CB-17 scid mice exhibit a T-cell-independent but gamma interferon (IFN-γ)-dependent immunity to Listeria monocytogenes. In this study, we analyzed the specific cellular interactions involved in this process. scid mouse-derived natural killer (NK) cells cultured with heat-killed (HK) L. monocytogenes and macrophages secreted IFN-γ. No IFN-γ was produced in cultures containing HK L. monocytogenes but lacking macrophages. However, medium derived from macrophages incubated with HK L. monocytogenes or other microorganisms stimulated IFN-γ production by isolated NK cells. Treatment of macrophage-conditioned supernatants with neutralizing monoclonal anti-tumor necrosis factor (TNF) significantly reduced their capacity to stimulate NK cells to produce IFN-γ. Yet, purified recombinant TNF-α by itself was unable to stimulate NK cells. Thus, TNF was necessary but not sufficient to induce maximal IFN-γ production by NK cells. Sonicated L. monocytogenes stimulated production of IFN-γ by NK cells that was resistant to anti-TNF. Stimulation was markedly enhanced by the addition of recombinant TNF-α. These studies demonstrated that activation of scid NK cells for secretion of IFN-γ requires two signals: TNF-α and a second product which may be of bacterial origin and may require processing by mononuclear phagocytes. We suggest that the T-cell-independent production of IFN-γ by NK cells provides the host with a rapid mechanism to temporarily heighten nonspecific resistance to infection until such time as T-cell-dependent sterilizing immune responses can be generated.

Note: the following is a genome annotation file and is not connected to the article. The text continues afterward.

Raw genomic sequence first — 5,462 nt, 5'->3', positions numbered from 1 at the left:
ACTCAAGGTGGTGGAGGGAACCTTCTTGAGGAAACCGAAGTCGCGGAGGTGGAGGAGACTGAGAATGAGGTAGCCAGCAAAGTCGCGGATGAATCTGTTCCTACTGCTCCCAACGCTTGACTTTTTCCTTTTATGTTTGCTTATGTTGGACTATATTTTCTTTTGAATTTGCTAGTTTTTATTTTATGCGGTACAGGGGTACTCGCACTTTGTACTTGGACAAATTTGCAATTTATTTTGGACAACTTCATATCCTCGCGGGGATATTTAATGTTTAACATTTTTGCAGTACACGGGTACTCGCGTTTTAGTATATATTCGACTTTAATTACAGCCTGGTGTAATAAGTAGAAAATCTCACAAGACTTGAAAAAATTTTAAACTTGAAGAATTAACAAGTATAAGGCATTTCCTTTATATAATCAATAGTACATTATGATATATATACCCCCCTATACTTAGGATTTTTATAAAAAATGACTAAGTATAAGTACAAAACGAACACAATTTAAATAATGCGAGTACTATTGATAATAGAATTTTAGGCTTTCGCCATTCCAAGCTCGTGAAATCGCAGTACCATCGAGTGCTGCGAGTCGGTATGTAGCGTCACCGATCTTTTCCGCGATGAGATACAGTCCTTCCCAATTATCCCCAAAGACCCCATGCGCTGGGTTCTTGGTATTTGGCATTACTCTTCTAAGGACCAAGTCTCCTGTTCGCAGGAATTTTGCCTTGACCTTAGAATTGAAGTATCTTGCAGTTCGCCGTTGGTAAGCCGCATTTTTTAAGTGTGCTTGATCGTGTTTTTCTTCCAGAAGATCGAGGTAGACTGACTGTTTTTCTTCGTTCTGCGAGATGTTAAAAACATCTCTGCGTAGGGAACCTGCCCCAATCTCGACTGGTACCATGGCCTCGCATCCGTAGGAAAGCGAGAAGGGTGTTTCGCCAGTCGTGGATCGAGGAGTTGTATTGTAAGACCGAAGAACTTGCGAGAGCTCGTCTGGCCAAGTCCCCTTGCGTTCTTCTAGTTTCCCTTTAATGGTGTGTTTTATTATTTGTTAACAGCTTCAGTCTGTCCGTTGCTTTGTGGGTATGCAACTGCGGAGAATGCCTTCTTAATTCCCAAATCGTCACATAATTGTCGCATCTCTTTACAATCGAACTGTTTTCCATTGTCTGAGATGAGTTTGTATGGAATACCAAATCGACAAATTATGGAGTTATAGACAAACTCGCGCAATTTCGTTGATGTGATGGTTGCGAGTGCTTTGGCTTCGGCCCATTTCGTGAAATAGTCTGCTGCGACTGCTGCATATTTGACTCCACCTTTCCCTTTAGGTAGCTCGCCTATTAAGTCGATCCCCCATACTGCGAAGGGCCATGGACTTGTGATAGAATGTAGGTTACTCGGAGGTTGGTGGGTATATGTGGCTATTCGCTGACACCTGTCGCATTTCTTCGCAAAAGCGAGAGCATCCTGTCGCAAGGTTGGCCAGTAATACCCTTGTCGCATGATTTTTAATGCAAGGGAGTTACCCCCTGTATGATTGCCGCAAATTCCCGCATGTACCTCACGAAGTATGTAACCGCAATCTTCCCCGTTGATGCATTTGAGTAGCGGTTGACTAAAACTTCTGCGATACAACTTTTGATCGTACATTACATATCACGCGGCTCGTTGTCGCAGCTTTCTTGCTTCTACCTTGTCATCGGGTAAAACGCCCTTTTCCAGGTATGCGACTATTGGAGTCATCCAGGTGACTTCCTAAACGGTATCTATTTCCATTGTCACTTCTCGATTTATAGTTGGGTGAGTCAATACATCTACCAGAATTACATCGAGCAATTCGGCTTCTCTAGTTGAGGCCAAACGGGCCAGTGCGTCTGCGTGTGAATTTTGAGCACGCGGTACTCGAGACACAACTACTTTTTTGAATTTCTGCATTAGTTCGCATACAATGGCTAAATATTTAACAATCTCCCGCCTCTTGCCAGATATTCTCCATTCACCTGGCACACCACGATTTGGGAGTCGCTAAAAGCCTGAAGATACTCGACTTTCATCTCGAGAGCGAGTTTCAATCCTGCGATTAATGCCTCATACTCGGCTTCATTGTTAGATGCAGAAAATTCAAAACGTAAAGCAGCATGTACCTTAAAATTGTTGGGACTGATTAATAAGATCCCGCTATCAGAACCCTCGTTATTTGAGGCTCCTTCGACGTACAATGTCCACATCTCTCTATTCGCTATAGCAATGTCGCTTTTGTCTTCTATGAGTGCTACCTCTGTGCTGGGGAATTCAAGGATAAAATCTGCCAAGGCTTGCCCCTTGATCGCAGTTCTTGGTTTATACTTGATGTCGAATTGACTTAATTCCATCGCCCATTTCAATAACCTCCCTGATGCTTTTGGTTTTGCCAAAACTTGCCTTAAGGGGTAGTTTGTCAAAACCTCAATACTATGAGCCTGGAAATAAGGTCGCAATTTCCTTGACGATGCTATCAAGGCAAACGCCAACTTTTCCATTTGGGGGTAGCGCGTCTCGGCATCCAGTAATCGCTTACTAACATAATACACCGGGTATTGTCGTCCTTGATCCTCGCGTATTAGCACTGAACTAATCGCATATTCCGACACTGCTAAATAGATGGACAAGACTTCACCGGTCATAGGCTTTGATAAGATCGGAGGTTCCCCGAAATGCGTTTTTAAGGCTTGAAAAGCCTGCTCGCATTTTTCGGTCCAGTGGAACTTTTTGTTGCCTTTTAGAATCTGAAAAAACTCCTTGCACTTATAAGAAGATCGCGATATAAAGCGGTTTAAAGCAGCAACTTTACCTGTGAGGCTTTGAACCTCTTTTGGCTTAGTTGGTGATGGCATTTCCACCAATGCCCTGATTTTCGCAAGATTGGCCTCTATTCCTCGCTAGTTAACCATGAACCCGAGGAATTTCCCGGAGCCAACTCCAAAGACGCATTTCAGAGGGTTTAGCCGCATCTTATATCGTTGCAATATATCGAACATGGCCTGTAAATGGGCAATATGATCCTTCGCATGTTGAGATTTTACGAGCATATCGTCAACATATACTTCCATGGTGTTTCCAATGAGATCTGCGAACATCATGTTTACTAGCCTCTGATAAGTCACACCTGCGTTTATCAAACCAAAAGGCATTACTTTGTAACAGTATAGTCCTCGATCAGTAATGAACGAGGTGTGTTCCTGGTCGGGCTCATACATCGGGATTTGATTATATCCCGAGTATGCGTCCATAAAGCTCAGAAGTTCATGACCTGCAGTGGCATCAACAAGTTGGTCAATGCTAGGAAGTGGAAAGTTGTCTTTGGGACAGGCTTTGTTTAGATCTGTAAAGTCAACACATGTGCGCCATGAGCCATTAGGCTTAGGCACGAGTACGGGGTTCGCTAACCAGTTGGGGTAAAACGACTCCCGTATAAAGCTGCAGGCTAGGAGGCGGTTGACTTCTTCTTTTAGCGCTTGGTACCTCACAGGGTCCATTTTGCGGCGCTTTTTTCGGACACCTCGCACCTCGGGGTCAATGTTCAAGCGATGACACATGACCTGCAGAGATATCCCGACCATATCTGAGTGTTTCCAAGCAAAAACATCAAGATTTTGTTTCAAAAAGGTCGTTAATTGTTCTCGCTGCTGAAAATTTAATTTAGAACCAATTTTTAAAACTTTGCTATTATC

|Number of pages||7|
|Journal||Infection and immunity|
|State||Published - 1991|